Our ‘to do’ list for these two weeks looks like this:
1. Get everything organised for Wedding #1
2. Make a lot of headway on organising Wedding #2
3. Cook meals from four different countries so that we’re up to Australia when we’re actually in Australia
Good thing Miranda’s on holidays from work and can basically spend all day doing these things! How people with real jobs (i.e. non-teachers) get anything done is a mystery. And good thing we cooked an East Timorese dish on Wednesday, so now we’re down to just three countries. It would have been even easier if the following hadn’t happened at the fishmonger:
Miranda enters fishmonger looking for red snapper, finds it, but decides it’s too big to fit in the pots we have, so looks for a suitable alternative…
Fish man: Can I help you?
Miranda: I wanted red snapper, but this one is too big.
Fish man: What about this smaller one?
Miranda: No, it’s still too big, really. Do you have a similar fish?
Fish man: Um…. (looks around helplessly) We have this yellow tail snapper?
Miranda: Is that similar to red snapper then?
Fish man: Well, I don’t know, but it has the same name…
Fortunately Google came to the rescue and suggested that rainbow trout might be an appropriate substitute to use in our dish, ikan pepes, or fish in curry sauce. East Timor is such a new country it’s pretty light on ‘traditional’ dishes, but it seemed to come down to a choice of this one, or batar daan, which mostly consists of corn, mung beans and pumpkin and therefore didn’t appeal much to Ash. The other benefit of making ikan pepes is that it allowed us to use up some of the leftover banana leaves from our Malayasian dinner! Our recipe was inspired by International Cuisine, but we did tweak both the ingredients and the cooking method according to our ingredients and kitchen – details below.
2 good-sized rainbow trout
2 banana leaves
1 lime sliced in half
1 tsp salt (although we didn’t measure it and just ground what seemed like a sensible amount)
Rice, to serve
For curry paste:
1 tbsp tamarind pulp, soaked for 5 minutes in 2 tbsp water
4 birds eye chillies (ish – adjust to your taste. This was comfortably hot without being too intense)
1 stem lemongrass (only the inner part of the bottom 10cm), thinly sliced
6 macadamia nuts (substituted for the 5 candlenuts in the traditional recipe)
1 small, ripe tomato
1/2 tsp ground turmeric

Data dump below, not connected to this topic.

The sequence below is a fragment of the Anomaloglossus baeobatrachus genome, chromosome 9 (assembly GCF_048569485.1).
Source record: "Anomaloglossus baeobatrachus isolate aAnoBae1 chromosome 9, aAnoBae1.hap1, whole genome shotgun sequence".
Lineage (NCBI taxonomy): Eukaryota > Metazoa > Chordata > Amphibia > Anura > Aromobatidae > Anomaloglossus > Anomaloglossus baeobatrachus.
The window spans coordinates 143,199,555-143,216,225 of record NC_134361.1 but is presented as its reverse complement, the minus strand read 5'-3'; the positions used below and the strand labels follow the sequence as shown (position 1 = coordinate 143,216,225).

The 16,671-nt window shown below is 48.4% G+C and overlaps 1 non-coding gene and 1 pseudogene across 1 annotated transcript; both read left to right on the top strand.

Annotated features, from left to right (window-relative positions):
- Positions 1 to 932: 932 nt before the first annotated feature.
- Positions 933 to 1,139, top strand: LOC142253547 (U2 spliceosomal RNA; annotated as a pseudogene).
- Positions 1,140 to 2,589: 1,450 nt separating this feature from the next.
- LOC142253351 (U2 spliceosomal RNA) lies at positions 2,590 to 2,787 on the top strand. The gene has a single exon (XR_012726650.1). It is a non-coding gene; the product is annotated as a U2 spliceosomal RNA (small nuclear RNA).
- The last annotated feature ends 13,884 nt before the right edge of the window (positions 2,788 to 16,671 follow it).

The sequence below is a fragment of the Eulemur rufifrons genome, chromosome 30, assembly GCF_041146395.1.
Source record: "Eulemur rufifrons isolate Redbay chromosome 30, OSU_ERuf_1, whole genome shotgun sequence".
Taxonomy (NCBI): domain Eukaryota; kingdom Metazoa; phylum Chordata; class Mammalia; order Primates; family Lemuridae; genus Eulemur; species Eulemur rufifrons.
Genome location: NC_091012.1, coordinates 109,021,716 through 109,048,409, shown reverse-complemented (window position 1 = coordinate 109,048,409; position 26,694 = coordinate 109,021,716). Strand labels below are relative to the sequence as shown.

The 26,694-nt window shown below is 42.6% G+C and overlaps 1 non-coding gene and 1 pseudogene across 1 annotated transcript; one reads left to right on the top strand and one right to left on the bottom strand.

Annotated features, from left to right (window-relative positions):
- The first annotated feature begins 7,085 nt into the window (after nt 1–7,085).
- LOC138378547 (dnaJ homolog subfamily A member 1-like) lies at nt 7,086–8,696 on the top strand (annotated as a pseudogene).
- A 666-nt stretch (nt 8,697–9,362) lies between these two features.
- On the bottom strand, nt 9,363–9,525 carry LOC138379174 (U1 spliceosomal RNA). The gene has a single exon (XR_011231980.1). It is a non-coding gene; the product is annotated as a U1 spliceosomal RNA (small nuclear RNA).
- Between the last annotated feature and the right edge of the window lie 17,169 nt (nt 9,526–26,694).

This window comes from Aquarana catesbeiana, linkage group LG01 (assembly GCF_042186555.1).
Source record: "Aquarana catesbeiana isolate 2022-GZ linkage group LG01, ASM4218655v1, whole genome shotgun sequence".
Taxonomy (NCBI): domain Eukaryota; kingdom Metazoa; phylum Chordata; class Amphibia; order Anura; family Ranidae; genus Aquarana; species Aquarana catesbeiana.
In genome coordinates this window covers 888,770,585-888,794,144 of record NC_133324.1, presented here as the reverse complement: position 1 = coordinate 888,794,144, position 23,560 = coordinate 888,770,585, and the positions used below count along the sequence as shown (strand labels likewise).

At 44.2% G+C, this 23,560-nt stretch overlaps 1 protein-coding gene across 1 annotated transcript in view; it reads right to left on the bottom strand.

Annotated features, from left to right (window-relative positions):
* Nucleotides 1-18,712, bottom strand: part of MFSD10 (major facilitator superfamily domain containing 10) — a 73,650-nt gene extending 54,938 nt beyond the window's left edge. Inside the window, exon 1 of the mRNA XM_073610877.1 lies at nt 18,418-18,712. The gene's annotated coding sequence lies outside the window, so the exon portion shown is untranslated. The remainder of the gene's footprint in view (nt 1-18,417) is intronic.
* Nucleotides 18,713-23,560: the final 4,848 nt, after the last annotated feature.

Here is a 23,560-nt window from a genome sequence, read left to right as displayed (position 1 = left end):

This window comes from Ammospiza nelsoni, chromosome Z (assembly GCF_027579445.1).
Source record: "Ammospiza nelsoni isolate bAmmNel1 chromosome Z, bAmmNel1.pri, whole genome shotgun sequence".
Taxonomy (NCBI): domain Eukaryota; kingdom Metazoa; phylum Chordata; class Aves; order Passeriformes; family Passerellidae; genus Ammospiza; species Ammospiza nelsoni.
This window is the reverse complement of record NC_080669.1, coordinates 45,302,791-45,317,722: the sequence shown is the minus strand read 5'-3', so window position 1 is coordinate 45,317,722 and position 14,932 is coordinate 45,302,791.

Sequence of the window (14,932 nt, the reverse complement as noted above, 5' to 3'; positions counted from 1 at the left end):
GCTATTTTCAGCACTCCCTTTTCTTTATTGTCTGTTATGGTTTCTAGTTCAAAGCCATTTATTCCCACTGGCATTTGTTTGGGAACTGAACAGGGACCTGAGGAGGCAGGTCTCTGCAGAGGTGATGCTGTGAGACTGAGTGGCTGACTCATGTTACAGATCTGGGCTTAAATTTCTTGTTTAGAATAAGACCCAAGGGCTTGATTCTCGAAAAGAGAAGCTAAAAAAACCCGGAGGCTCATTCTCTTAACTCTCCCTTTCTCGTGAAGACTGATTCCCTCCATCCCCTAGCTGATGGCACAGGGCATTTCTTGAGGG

1/2 tsp shrimp paste
1 tbsp brown sugar (substituted for palm sugar)
1/2 cup loosely packed basil leaves
1. Score the fish several times on both sides and rub the lime and salt into the surface. Marinate. (Time wasn’t specified but we only did this for about 10 minutes – don’t know whether this was right or wrong, but you might presumably run the risk of starting to ceviche the fish if it’s left on for too long?)
2. Combine the curry ingredients in a food processor until they are smooth (ish).
3. Place about 1/3 of the curry on the banana leaf.
4. Rub another 1/3 of the curry into the belly of the fish.
5. Spoon the rest of the curry over the fish and seal up the packet. (This is where we ran into trouble because the banana leaves split, so we wrapped the whole operation – including the banana leaves – up in foil.)
6. Now, the traditional method of cooking is to steam in a bamboo steamer for 20 minutes, then finish on the grill for 6 minutes. However, this all seemed like too much of a faff (especially because the fish wouldn’t have fit in our bamboo steamer…), so we just put them on a baking tray in a 180C oven for 20 minutes. It worked!
7. Serve with rice, garnished with some extra basil.
It wasn’t all that summery on Wednesday (although that probably depends on how you define summer – with a British definition it was probably exactly right, haha), which is a shame, because this was a lovely summery dish. It was still warm enough to eat it in a t-shirt, though, so that’s something. It was also brilliantly easy. The hardest part was trying to get a grip on the slimy fish! Originally we thought it would be a good recipe to have on standby for an easy mid-week meal, but then we realised that we very rarely have ingredients like fish, lemongrass, macadamia nuts and basil on standby… so it might just have to re-emerge when we actually plan it. We do have two leftover rainbow trout (I was so flummoxed by the fishmonger’s ineptitude I bought too much) so maybe it’ll make a repeat performance.
Stay tuned for Brunei!